Have a told you that I love Septembers? This retired teacher finds particular pleasure in the warm and lovely freedom of Septembers without having to start a school year! I do miss the kiddos, but I am so happy to have time now to read, travel, volunteer and simply enjoy setting my own agenda for each day.

This September was full of books. I’ve been reading books that fit in with a variety of challenges that I either joined or created for myself. Mysteries have been the major focus of the month due to the annual Readers Imbibing Peril challenge, which I love. But I have read a book for my Official TBR Pile challenge, and read a few things that fit with my Embracing Seventy self-challenge, and my Wanderlust self-challenge. So it’s been a productive month as well as an enjoyable one. Here are some lists of books read in September.

Mysteries I read this month for R.I.P.-XIV:

  1. Christmas in Absaroka County, by Craig Johnson
  2. Jane Eyre, by Charlotte Bronte
  3. The Religious Body, by Catherine Aird
  4. An Elderly Lady is Up to No Good, by Helene Tursten
  5. The Case of the Famished Parson, by George Bellairs
  6. Rose Cottage, by Mary Stewart
  7. The House on the Strand, by Daphne du Maurier (review pending)
  8. Trouble in Nuala, by Harriet Steel (review pending)

Other books I read in September:

  1.  Beyond the Wall: Essays from the Outside, by Edward Abbey
  2. Water Buffalo Days: Growing Up in Vietnam, by Huynh Quang Nhuong
  3. Legends of the Maori, by Witcombe’s Story Books
  4. The Librarian of Basra, by Jeanette Winter
  5. Lonely Road, by Nevil Shute

September was also filled with walking and exercise class, gardening, volunteering with Moms Demand Action, and a wonderful trip to the Washington Coast in celebration of our 50th wedding anniversary in August. Life is full and it’s a happy time for us. How nice to be able to say that. I hope your own September was a full and happy one.

The Librarian of Basra

The Librarian of Basra: A True Story From Iraq, by Jeanette Winter, is a picture book for children that is equally interesting to adults.

…from the Publisher:

“In the Koran, the first thing God said to Muhammad was ‘Read.'”*
~ Alia Muhammad Baker

Alia Muhammad Baker is the librarian of Basra. For fourteen years, her office has been a meeting place for those who love books–until now. Now war has come, and Alia fears the library will be destroyed. She asks government officials for help, but they refuse. So Alia takes matters into her own hands, working secretly with friends to move the thirty-thousand new and ancient books from the library and hide them in their homes. There, the books are stacked in windows and cupboards and even in an old refrigerator. But they are safe until the war moves on–safe with the librarian of Basra.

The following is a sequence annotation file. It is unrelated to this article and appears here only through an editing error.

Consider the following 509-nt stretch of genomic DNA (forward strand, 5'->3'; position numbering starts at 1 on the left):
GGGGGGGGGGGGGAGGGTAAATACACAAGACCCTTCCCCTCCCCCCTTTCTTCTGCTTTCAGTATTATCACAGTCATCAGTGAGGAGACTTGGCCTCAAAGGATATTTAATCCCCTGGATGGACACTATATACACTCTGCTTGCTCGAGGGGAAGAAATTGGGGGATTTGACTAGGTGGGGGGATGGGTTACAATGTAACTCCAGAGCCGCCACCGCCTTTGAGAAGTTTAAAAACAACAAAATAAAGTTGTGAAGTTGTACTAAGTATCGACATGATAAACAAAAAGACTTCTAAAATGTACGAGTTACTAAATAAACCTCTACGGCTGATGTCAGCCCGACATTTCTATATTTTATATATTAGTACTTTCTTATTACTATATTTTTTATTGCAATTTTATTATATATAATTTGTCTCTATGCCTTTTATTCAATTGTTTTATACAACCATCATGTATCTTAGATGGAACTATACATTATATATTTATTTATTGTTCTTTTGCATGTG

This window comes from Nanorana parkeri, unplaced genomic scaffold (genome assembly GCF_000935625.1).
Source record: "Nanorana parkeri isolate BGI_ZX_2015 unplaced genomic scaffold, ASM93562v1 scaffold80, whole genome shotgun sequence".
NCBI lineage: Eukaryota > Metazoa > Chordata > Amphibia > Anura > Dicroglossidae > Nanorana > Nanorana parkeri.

This moving true story about a real librarian’s brave struggle to save her war-stricken community’s priceless collection of books is a powerful reminder that the love of literature and the passion for knowledge know no boundaries.

 Jeanette Winter, brings us many of these inspirational stories from around the world in picturebook format. I love the idea of introducing children, through these books, to these everyday yet truly inspiring heroes. For me, they pique my curiosity about people I’d never heard of and I find myself pursuing more information and searching for more books about them!

 

I chose this book to read for my personal challenge, “Wanderlust,” an effort to read books that are from or take place in each country of the world. This was a book that takes place in Iraq.

 

An Elderly Lady is Up to No Good

An Elderly Lady is Up to No Good is a series of five stories by the Swedish crime writer, Helene Tursten.

…from the Publisher

Maud is an irascible 88-year-old Swedish woman with no family, no friends, and… no qualms about a little murder. This funny, irreverent story collection by Helene Tursten, author of the Irene Huss investigations, features two-never-before translated stories that will keep you laughing all the way to the retirement home.

Ever since her darling father’s untimely death when she was only eighteen, Maud has lived in the family’s spacious apartment in downtown Gothenburg rent-free, thanks to a minor clause in a hastily negotiated contract. That was how Maud learned that good things can come from tragedy. Now in her late eighties, Maud contents herself with traveling the world and surfing the net from the comfort of her father’s ancient armchair. It’s a solitary existence, but she likes it that way.